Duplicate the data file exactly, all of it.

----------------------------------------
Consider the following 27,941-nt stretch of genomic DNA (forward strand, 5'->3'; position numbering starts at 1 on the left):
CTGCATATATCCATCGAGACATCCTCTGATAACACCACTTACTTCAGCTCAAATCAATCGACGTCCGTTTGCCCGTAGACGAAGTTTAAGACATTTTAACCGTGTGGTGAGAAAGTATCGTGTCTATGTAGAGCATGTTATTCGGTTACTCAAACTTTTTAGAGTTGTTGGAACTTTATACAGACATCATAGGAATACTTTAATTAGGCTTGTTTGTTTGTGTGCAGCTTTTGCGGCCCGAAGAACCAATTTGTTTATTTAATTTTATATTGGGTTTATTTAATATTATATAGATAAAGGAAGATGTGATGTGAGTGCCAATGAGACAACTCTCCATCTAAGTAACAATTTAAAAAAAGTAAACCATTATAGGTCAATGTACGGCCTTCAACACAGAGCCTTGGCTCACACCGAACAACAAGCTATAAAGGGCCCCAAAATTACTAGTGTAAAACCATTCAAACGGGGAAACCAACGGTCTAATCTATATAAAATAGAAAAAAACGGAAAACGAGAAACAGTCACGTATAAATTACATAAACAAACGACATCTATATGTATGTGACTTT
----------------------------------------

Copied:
Consider the following 27,941-nt stretch of genomic DNA (forward strand, 5'->3'; position numbering starts at 1 on the left):
CTGCATATATCCATCGAGACATCCTCTGATAACACCACTTACTTCAGCTCAAATCAATCGACGTCCGTTTGCCCGTAGACGAAGTTTAAGACATTTTAACCGTGTGGTGAGAAAGTATCGTGTCTATGTAGAGCATGTTATTCGGTTACTCAAACTTTTTAGAGTTGTTGGAACTTTATACAGACATCATAGGAATACTTTAATTAGGCTTGTTTGTTTGTGTGCAGCTTTTGCGGCCCGAAGAACCAATTTGTTTATTTAATTTTATATTGGGTTTATTTAATATTATATAGATAAAGGAAGATGTGATGTGAGTGCCAATGAGACAACTCTCCATCTAAGTAACAATTTAAAAAAAGTAAACCATTATAGGTCAATGTACGGCCTTCAACACAGAGCCTTGGCTCACACCGAACAACAAGCTATAAAGGGCCCCAAAATTACTAGTGTAAAACCATTCAAACGGGGAAACCAACGGTCTAATCTATATAAAATAGAAAAAAACGGAAAACGAGAAACAGTCACGTATAAATTACATAAACAAACGACATCTATATGTATGTGACTTT